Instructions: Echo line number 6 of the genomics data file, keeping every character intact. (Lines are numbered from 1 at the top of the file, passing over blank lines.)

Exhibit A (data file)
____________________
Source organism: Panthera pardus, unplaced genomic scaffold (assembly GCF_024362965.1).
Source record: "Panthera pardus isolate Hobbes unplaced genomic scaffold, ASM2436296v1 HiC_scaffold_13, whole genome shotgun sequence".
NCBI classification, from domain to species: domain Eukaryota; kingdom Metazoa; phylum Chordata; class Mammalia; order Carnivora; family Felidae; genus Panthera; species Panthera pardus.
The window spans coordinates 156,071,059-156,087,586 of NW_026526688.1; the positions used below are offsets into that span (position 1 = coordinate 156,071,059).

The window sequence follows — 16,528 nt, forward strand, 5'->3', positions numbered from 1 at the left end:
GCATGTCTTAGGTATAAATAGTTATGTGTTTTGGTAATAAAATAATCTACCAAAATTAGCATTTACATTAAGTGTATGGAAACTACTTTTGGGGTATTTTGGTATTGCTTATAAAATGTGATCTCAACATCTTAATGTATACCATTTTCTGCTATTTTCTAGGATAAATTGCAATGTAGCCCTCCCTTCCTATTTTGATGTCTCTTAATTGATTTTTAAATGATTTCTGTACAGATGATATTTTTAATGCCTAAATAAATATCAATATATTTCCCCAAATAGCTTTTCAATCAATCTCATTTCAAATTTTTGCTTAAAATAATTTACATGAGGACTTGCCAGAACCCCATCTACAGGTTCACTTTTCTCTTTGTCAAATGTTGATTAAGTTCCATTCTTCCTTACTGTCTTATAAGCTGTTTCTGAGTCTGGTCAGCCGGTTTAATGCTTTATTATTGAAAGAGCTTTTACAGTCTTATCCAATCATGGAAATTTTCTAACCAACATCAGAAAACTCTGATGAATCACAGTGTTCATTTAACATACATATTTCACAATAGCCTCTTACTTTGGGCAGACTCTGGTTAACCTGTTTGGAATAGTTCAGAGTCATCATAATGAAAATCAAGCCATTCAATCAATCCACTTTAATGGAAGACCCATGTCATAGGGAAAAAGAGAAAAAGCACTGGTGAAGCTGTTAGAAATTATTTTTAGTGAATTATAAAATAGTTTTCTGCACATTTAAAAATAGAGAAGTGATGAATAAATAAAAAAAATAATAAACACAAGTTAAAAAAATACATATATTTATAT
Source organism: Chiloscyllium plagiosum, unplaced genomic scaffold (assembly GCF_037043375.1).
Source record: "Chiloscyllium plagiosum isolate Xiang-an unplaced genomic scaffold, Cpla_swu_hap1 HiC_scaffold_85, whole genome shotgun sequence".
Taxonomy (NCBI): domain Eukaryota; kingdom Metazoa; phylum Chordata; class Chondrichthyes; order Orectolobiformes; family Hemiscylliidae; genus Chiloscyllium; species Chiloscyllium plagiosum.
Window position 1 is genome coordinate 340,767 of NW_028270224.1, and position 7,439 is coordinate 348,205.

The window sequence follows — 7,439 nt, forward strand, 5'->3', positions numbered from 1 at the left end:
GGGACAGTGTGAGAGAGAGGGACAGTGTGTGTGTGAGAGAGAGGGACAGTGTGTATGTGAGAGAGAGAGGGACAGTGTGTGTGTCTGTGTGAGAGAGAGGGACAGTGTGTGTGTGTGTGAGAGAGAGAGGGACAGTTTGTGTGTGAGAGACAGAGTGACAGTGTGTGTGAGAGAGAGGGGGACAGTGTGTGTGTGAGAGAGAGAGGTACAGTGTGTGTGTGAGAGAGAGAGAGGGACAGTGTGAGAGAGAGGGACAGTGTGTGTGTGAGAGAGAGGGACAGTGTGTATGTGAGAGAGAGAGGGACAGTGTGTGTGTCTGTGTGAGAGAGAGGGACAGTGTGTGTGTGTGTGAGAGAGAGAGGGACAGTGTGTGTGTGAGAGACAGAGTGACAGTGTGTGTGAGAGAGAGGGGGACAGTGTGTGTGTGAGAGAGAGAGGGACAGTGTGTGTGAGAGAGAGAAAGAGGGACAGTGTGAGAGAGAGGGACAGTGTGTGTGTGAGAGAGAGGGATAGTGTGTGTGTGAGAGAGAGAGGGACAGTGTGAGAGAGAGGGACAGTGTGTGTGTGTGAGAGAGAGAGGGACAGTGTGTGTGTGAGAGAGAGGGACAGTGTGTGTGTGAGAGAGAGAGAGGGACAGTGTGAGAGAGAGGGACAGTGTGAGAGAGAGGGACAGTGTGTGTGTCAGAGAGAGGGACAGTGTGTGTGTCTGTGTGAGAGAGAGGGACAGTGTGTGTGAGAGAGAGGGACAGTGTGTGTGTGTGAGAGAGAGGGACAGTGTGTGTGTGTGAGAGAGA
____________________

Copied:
GCATGTCTTAGGTATAAATAGTTATGTGTTTTGGTAATAAAATAATCTACCAAAATTAGCATTTACATTAAGTGTATGGAAACTACTTTTGGGGTATTTTGGTATTGCTTATAAAATGTGATCTCAACATCTTAATGTATACCATTTTCTGCTATTTTCTAGGATAAATTGCAATGTAGCCCTCCCTTCCTATTTTGATGTCTCTTAATTGATTTTTAAATGATTTCTGTACAGATGATATTTTTAATGCCTAAATAAATATCAATATATTTCCCCAAATAGCTTTTCAATCAATCTCATTTCAAATTTTTGCTTAAAATAATTTACATGAGGACTTGCCAGAACCCCATCTACAGGTTCACTTTTCTCTTTGTCAAATGTTGATTAAGTTCCATTCTTCCTTACTGTCTTATAAGCTGTTTCTGAGTCTGGTCAGCCGGTTTAATGCTTTATTATTGAAAGAGCTTTTACAGTCTTATCCAATCATGGAAATTTTCTAACCAACATCAGAAAACTCTGATGAATCACAGTGTTCATTTAACATACATATTTCACAATAGCCTCTTACTTTGGGCAGACTCTGGTTAACCTGTTTGGAATAGTTCAGAGTCATCATAATGAAAATCAAGCCATTCAATCAATCCACTTTAATGGAAGACCCATGTCATAGGGAAAAAGAGAAAAAGCACTGGTGAAGCTGTTAGAAATTATTTTTAGTGAATTATAAAATAGTTTTCTGCACATTTAAAAATAGAGAAGTGATGAATAAATAAAAAAAATAATAAACACAAGTTAAAAAAATACATATATTTATAT